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School Board candidate shortage? - One person considers run for open School Board seats during filing week July 25-29
By Mary L. Grady
As of Tuesday morning, before the Reporter's deadline, no one has filed for the two open positions on the School Board of Directors for Mercer Island Public Schools.
The official filing period for King County elections began Monday. The terms for the positions held by Carrie George and John Fry will end this fall.
Only one individual, Islander and attorney John DeVleming, has said that he will likely run for one of the two positions open for the Mercer Island School Board.
Meanwhile, it is already known that all three of the City Council seats up for election this November will be contested races.
It has been an open secret that neither Fry and George were running again for their positions, but there has been little or no buzz about possible candidates to replace them.
Fry confirmed that he is not running again, hoping to devote more time to his family and to make way for someone else to have a turn, he said.
George, also elected in 2001 with Fry and former board member Ken Glass, has made it known that she will not run again.
In the last School Board election in 2003, three candidates announced their intent to run well before the filing week at the end of July. There were three open positions in the 2003 election.
When Glass decided not to run again, he made an announcement in early May of 2003, well before the filing week and the November elections.
After Glass' decision, Denise Hopkins announced her candidacy in mid-May. Her declaration was followed by announcements within a few weeks by Lisa Strauch Eggers and Pat Braman. Leslie Ferrell and James Stipes did not declare their intentions before the official filing period. Deborah Boeck filed as a write-in candidate for the campaign in late October.
Why is it that no one has come forward? It may be a waiting game or it may be that individuals who might consider serving on the board may remember the contentiousness of the last couple of elections, some said. Perhaps others are hoping for a shorter, quieter election season.
Being a School Board member is a demanding and often thankless task. There is no pay.
It is a four-year commitment that requires juggling family and work schedules for evening meetings, weekend retreats and school events.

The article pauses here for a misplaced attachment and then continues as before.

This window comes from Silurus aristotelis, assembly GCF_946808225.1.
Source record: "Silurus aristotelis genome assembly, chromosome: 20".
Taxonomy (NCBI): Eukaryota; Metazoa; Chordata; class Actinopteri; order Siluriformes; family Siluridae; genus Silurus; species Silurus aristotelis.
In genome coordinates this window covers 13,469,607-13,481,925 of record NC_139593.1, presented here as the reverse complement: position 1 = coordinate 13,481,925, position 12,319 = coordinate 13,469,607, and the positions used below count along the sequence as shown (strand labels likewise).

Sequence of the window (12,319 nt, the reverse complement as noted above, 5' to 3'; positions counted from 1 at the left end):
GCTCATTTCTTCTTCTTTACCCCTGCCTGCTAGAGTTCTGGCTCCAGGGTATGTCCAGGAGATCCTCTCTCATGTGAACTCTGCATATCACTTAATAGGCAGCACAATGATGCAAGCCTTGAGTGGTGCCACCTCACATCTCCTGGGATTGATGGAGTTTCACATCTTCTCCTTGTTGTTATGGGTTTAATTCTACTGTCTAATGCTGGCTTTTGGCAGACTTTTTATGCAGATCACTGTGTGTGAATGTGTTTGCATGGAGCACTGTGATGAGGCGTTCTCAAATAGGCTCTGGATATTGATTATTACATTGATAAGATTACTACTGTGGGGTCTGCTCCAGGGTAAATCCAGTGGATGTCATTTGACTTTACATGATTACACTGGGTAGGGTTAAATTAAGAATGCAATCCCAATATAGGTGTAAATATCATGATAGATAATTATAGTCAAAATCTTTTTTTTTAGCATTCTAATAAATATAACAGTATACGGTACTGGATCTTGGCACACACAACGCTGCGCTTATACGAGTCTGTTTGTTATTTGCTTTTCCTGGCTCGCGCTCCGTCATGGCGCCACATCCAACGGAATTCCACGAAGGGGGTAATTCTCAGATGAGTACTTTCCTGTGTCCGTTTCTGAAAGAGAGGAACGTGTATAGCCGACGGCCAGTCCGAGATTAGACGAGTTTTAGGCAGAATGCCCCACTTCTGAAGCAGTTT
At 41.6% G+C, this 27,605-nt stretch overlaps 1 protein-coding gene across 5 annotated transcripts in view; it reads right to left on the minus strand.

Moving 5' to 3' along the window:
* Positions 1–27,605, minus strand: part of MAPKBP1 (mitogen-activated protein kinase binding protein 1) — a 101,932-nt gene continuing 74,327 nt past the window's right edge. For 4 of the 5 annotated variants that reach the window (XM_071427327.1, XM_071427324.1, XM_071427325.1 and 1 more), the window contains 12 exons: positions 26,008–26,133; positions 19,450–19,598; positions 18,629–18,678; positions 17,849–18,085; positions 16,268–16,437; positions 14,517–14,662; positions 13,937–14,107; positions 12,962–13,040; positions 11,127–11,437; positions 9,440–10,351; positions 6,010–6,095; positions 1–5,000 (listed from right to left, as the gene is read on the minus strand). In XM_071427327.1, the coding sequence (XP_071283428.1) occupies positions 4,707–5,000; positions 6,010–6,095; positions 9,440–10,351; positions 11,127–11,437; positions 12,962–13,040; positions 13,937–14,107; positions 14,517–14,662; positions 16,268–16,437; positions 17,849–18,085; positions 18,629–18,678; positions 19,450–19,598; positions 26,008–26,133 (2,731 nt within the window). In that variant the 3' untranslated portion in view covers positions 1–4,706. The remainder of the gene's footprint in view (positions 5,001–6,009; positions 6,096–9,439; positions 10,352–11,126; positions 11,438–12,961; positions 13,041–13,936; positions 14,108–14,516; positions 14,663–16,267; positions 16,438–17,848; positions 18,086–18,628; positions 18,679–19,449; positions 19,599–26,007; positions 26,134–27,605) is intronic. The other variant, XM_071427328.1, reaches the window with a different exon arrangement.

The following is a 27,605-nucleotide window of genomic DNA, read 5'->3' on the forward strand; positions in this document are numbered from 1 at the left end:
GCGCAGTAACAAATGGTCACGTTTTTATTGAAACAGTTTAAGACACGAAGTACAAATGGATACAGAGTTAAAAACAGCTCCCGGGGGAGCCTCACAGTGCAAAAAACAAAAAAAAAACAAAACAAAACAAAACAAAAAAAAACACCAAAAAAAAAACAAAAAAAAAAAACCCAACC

It is a job that requires reviewing piles of documents and being the recipient of sometimes angry e-mails and phone calls.
What are the advantages?
Individuals can make a difference. A School Board director is a key part of the education system. An effective board will have a lasting impact on the lives of students and the community.
The board members not up for election, such as Strauch Eggers, are also hoping to find out who is running.
``I'd love to know as they will be people I will work closely with for the next couple of years,'' she said.
``I imagine the huge time commitment has to be part of why no one is running yet,'' she continued.
It may be that there is not an issue or trend that anyone is concerned enough about to try to change.
The issue of whether or not to have an advisory program at the high school generated a lot of interest in the last election. Candidates and their supporters seemed to be split into two camps over the issue mirroring the differences between existing board members.
Elections for School Board members will be held in November in each of the state's 296 school districts. Approximately half of Washington's 1,482 school board positions are subject to election this year.
Other communities both in-state and nationwide have had to go out looking for candidates. They offer free help with candidate bios, easing paperwork filing, all to encourage more candidates and more debate that will improve educational programs for students.
Former presidential candidate Howard Dean was quoted last fall encouraging community members to think about a role in government as a personal responsibility.
``You need to run for office yourself,'' he said. ``Somebody has to take responsibility for being on the school board, on the city council -- all these offices that sometimes lead to higher things and sometimes don't. Democracy withers unless people think -- unless people understand --that they're responsible, not their neighbor.
Although there is no specified starting date for posting political signs, the city suggests a ``reasonable'' time frame of no more than 45 days before an election. However, signs must comply with the following city regulations:
? Signs cannot be larger than six square-feet.
? Signs can be placed on private property with permission of the owner.
? Signs can be placed on public property, such as roadsides and traffic islands, as long as the signs do not cause traffic problems, such as line of sight problems. Signs cannot be taller than 40 inches in height.
? Signs must be removed within 48 hours of an election.